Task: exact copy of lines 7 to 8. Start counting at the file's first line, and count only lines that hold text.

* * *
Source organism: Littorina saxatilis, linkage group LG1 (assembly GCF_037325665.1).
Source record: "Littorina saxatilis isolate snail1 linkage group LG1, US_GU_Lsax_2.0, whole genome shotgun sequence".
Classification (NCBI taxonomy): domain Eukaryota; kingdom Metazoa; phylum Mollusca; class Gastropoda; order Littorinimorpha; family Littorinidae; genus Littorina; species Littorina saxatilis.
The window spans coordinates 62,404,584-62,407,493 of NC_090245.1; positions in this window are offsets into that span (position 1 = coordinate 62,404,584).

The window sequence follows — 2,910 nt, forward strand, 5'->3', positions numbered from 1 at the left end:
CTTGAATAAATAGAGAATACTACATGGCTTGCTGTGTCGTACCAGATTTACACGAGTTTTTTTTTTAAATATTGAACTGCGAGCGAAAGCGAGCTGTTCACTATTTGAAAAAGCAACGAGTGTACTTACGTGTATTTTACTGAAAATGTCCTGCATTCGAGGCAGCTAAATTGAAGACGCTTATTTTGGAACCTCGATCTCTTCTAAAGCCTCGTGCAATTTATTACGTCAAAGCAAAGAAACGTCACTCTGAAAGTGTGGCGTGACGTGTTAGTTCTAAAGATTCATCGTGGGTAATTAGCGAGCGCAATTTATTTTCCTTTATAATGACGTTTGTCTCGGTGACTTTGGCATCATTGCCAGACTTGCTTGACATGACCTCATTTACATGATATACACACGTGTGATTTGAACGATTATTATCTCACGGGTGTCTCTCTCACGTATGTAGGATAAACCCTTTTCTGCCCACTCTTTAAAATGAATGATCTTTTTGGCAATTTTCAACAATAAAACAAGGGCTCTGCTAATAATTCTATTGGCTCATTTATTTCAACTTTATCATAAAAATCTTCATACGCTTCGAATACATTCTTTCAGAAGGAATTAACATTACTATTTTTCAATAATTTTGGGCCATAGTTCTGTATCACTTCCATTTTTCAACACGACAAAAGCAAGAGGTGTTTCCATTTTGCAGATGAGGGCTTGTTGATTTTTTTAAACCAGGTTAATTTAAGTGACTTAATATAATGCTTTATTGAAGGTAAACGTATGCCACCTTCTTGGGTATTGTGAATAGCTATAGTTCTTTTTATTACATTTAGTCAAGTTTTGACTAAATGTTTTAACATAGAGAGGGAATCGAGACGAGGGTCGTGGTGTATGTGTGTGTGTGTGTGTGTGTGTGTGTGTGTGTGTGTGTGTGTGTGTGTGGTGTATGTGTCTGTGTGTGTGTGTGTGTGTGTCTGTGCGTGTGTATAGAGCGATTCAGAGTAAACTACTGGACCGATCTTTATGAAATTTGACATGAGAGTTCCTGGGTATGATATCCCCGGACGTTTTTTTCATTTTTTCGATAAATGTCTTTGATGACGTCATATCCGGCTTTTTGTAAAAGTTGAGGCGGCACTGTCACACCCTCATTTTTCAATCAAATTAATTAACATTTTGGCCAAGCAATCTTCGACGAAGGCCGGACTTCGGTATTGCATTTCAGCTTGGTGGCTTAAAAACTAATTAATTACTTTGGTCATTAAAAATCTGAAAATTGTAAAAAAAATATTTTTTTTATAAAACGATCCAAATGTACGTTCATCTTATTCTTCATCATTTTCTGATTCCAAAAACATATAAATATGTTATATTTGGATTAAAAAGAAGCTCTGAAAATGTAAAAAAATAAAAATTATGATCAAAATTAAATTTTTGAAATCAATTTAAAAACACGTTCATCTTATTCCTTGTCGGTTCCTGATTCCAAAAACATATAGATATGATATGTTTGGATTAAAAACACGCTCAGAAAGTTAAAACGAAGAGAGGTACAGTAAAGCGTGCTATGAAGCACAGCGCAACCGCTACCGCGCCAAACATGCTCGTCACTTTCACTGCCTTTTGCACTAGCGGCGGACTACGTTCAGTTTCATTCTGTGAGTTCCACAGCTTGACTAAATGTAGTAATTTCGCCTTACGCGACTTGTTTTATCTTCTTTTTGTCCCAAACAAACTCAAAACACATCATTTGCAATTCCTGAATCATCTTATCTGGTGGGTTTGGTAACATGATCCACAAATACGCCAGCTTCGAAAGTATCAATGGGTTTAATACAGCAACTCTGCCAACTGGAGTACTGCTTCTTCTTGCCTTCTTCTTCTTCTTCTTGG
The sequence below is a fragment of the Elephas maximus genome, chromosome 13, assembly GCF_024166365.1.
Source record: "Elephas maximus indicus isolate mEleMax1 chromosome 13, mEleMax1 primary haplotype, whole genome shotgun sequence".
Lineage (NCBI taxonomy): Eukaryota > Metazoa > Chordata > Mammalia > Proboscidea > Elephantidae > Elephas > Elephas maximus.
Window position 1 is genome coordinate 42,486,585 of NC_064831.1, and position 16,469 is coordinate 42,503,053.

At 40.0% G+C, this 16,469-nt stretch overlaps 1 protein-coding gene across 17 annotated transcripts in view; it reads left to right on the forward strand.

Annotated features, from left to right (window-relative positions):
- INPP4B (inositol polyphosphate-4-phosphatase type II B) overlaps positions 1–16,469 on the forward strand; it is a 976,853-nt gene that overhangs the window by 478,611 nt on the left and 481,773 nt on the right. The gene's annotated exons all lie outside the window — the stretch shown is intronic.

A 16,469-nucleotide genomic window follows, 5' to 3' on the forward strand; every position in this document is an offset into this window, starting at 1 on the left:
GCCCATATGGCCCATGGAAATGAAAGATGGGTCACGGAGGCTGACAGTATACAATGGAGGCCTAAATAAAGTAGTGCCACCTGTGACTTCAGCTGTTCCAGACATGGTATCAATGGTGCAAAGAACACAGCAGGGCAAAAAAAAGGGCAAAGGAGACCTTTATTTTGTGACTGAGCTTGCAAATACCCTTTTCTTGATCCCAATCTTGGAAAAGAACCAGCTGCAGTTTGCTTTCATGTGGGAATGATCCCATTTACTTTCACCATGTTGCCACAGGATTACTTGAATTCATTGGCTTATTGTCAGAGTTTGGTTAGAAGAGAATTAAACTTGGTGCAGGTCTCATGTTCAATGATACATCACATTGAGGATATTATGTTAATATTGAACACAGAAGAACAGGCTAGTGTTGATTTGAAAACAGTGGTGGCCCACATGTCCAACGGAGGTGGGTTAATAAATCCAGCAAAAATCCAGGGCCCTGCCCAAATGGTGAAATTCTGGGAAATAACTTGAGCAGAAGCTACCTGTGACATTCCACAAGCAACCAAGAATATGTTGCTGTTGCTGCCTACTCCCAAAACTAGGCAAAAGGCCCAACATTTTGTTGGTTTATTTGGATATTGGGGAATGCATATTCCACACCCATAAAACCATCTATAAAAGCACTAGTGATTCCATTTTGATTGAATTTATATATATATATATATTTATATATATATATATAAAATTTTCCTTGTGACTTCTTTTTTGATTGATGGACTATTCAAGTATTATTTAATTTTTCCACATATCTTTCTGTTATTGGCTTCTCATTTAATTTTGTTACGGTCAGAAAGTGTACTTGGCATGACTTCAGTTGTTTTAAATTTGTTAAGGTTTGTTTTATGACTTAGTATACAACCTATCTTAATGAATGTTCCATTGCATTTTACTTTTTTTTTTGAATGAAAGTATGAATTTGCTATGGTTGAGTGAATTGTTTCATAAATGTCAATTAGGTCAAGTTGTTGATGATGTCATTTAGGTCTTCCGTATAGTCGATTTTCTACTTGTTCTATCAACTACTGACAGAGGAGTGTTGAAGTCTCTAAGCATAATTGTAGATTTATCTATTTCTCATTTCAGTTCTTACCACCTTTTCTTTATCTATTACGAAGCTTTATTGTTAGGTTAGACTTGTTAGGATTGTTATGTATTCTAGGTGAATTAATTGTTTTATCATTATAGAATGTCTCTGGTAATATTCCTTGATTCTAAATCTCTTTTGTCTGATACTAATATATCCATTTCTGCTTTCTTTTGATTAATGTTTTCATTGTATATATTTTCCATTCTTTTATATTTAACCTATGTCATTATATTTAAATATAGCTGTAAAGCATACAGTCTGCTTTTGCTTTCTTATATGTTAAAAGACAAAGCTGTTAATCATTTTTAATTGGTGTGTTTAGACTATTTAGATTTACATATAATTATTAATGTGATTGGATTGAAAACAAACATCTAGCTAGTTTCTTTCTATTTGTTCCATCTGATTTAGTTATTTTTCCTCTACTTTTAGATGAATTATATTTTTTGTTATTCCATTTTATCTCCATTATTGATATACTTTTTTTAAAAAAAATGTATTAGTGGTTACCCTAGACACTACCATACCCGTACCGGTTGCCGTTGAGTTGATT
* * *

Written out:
The sequence below is a fragment of the Elephas maximus genome, chromosome 13, assembly GCF_024166365.1.
Source record: "Elephas maximus indicus isolate mEleMax1 chromosome 13, mEleMax1 primary haplotype, whole genome shotgun sequence".